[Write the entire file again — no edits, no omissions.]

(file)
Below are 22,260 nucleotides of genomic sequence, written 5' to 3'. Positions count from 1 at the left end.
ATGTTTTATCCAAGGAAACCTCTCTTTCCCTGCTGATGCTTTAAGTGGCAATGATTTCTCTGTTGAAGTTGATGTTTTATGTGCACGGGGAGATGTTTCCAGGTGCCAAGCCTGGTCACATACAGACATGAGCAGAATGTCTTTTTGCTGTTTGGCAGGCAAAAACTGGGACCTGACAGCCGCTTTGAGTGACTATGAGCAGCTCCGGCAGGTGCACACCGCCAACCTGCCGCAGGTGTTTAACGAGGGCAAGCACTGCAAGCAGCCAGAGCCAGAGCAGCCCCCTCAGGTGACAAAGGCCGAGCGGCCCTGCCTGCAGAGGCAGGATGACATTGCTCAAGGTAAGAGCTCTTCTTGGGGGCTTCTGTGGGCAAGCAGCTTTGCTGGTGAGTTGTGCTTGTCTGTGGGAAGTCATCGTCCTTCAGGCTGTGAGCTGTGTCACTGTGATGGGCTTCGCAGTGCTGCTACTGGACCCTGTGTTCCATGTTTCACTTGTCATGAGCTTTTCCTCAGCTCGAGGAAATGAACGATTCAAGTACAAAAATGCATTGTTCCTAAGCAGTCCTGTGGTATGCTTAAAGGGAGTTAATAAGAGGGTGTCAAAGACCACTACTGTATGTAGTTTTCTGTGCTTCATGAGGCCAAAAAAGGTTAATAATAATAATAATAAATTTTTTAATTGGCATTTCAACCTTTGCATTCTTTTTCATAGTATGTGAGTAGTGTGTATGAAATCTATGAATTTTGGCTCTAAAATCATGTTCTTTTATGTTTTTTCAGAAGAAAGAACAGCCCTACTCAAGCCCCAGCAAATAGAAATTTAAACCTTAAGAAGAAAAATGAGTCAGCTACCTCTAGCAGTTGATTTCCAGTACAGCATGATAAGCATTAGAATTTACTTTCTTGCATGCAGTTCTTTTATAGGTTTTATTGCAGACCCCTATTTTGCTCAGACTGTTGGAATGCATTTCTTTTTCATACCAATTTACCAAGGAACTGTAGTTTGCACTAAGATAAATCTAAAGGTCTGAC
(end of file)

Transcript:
Below are 22,260 nucleotides of genomic sequence, written 5' to 3'. Positions count from 1 at the left end.
ATGTTTTATCCAAGGAAACCTCTCTTTCCCTGCTGATGCTTTAAGTGGCAATGATTTCTCTGTTGAAGTTGATGTTTTATGTGCACGGGGAGATGTTTCCAGGTGCCAAGCCTGGTCACATACAGACATGAGCAGAATGTCTTTTTGCTGTTTGGCAGGCAAAAACTGGGACCTGACAGCCGCTTTGAGTGACTATGAGCAGCTCCGGCAGGTGCACACCGCCAACCTGCCGCAGGTGTTTAACGAGGGCAAGCACTGCAAGCAGCCAGAGCCAGAGCAGCCCCCTCAGGTGACAAAGGCCGAGCGGCCCTGCCTGCAGAGGCAGGATGACATTGCTCAAGGTAAGAGCTCTTCTTGGGGGCTTCTGTGGGCAAGCAGCTTTGCTGGTGAGTTGTGCTTGTCTGTGGGAAGTCATCGTCCTTCAGGCTGTGAGCTGTGTCACTGTGATGGGCTTCGCAGTGCTGCTACTGGACCCTGTGTTCCATGTTTCACTTGTCATGAGCTTTTCCTCAGCTCGAGGAAATGAACGATTCAAGTACAAAAATGCATTGTTCCTAAGCAGTCCTGTGGTATGCTTAAAGGGAGTTAATAAGAGGGTGTCAAAGACCACTACTGTATGTAGTTTTCTGTGCTTCATGAGGCCAAAAAAGGTTAATAATAATAATAATAAATTTTTTAATTGGCATTTCAACCTTTGCATTCTTTTTCATAGTATGTGAGTAGTGTGTATGAAATCTATGAATTTTGGCTCTAAAATCATGTTCTTTTATGTTTTTTCAGAAGAAAGAACAGCCCTACTCAAGCCCCAGCAAATAGAAATTTAAACCTTAAGAAGAAAAATGAGTCAGCTACCTCTAGCAGTTGATTTCCAGTACAGCATGATAAGCATTAGAATTTACTTTCTTGCATGCAGTTCTTTTATAGGTTTTATTGCAGACCCCTATTTTGCTCAGACTGTTGGAATGCATTTCTTTTTCATACCAATTTACCAAGGAACTGTAGTTTGCACTAAGATAAATCTAAAGGTCTGAC